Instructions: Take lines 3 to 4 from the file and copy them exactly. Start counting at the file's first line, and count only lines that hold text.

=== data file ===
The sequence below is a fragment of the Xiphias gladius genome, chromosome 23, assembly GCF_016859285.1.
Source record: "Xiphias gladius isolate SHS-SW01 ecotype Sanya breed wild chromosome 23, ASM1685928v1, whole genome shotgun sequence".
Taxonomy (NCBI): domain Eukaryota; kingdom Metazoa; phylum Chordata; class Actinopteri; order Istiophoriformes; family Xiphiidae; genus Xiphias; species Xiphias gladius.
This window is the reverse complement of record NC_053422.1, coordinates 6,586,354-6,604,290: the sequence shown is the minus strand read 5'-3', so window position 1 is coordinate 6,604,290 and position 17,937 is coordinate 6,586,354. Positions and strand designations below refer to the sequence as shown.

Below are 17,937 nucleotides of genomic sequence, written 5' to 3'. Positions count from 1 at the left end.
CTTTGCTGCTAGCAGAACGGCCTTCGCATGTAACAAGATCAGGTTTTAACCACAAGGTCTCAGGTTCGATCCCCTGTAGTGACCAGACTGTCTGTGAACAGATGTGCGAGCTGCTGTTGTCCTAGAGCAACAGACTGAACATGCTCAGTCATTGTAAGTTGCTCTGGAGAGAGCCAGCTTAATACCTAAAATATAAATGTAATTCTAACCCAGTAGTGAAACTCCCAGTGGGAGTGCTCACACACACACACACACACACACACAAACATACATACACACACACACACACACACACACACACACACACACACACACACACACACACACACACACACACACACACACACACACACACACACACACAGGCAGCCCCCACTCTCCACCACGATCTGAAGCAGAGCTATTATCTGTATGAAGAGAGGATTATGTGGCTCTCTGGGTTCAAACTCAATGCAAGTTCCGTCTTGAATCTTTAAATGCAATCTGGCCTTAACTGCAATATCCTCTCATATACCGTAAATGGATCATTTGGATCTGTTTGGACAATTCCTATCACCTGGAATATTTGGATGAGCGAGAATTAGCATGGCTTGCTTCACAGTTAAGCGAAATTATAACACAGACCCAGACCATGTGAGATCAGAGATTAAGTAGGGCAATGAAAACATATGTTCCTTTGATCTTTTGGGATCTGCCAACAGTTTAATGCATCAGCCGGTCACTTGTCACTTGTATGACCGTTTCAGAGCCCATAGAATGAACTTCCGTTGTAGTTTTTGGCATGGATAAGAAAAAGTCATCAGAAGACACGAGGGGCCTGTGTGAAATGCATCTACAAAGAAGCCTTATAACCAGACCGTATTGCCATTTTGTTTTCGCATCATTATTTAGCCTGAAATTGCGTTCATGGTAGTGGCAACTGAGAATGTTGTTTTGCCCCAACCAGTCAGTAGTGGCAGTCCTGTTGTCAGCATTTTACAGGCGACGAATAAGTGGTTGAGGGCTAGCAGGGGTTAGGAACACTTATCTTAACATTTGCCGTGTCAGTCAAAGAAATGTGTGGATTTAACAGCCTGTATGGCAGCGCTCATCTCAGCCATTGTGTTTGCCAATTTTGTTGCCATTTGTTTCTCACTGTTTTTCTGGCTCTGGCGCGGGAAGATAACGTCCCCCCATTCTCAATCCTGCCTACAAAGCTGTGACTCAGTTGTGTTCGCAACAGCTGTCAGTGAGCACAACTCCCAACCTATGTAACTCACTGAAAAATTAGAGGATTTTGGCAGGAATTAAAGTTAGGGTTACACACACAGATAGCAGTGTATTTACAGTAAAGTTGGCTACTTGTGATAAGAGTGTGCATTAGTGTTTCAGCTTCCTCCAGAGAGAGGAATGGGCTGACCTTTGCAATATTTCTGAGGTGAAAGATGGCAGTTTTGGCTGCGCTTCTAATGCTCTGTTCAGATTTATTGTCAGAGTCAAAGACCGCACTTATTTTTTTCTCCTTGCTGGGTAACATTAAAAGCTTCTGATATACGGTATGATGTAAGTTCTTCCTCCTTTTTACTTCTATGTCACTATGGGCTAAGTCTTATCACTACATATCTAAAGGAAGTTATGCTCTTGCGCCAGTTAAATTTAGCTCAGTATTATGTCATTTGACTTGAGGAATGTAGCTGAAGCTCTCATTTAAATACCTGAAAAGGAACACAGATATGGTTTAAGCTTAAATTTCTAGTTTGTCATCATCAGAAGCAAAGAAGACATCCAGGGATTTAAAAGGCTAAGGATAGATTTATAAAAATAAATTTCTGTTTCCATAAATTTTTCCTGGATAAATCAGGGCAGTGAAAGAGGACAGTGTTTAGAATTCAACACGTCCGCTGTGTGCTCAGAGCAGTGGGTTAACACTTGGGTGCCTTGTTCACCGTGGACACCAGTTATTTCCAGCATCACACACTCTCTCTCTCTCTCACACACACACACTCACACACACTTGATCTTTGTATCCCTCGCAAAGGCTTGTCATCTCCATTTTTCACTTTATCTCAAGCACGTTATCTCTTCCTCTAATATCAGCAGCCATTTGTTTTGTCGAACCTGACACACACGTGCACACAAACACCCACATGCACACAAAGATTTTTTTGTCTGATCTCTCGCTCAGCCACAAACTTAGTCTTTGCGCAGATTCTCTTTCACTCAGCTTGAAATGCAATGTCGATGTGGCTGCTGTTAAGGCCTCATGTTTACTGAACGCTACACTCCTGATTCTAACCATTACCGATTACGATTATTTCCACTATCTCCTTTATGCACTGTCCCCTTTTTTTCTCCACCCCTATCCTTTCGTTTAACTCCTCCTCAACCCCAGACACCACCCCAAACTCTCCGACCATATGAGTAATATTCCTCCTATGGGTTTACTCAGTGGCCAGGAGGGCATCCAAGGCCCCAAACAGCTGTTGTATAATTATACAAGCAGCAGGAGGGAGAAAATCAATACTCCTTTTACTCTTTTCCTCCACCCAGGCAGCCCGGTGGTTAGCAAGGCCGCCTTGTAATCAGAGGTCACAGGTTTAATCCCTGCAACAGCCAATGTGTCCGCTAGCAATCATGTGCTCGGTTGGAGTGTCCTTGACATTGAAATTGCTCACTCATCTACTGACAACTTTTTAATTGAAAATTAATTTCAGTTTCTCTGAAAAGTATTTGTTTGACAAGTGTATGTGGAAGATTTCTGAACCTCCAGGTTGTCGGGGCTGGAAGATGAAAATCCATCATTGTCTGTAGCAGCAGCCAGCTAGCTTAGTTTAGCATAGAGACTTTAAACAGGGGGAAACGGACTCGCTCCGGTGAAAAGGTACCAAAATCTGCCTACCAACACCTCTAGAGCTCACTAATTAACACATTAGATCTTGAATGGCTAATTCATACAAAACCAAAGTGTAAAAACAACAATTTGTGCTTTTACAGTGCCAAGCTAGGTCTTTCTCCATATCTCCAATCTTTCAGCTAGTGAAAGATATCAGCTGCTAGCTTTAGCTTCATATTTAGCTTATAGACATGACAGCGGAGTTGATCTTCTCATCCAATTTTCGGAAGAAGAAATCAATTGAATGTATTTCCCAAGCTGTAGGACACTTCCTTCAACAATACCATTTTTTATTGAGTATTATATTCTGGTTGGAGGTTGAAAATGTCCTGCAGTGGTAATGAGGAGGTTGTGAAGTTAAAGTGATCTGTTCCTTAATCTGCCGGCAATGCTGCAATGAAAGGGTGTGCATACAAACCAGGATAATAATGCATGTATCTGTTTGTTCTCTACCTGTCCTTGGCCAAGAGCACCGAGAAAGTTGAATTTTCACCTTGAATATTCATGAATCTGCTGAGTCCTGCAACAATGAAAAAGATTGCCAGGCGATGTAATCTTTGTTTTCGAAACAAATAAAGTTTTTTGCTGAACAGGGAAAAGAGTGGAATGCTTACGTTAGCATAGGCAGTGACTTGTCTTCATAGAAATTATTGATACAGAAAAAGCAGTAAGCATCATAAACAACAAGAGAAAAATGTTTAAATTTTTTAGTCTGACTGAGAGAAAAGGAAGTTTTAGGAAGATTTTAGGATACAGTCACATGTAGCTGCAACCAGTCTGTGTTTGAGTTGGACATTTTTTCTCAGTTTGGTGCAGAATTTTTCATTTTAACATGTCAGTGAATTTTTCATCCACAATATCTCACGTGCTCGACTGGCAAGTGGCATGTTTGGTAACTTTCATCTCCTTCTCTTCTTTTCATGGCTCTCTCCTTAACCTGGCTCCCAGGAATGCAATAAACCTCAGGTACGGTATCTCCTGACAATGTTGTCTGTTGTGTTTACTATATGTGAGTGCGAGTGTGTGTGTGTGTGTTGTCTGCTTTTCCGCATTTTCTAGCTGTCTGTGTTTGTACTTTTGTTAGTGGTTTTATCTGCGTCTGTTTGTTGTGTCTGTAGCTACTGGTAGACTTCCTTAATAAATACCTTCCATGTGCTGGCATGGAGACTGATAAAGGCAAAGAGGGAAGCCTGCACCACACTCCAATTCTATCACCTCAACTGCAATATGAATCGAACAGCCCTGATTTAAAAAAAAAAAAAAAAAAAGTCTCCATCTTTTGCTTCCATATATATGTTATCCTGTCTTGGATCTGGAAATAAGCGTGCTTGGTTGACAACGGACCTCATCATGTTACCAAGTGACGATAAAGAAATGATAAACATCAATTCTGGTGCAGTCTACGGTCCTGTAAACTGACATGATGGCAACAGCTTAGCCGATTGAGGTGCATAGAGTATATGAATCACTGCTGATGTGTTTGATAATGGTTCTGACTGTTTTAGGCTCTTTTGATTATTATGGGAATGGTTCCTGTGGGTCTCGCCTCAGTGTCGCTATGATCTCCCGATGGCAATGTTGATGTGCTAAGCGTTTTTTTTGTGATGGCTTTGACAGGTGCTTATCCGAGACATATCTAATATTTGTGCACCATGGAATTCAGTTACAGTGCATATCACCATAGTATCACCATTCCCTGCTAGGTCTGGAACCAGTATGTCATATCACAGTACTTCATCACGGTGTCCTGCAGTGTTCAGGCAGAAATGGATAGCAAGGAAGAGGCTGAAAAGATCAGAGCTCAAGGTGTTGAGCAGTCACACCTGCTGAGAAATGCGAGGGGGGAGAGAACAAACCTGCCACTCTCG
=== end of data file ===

Taxonomy (NCBI): domain Eukaryota; kingdom Metazoa; phylum Chordata; class Actinopteri; order Istiophoriformes; family Xiphiidae; genus Xiphias; species Xiphias gladius.
This window is the reverse complement of record NC_053422.1, coordinates 6,586,354-6,604,290: the sequence shown is the minus strand read 5'-3', so window position 1 is coordinate 6,604,290 and position 17,937 is coordinate 6,586,354. Positions and strand designations below refer to the sequence as shown.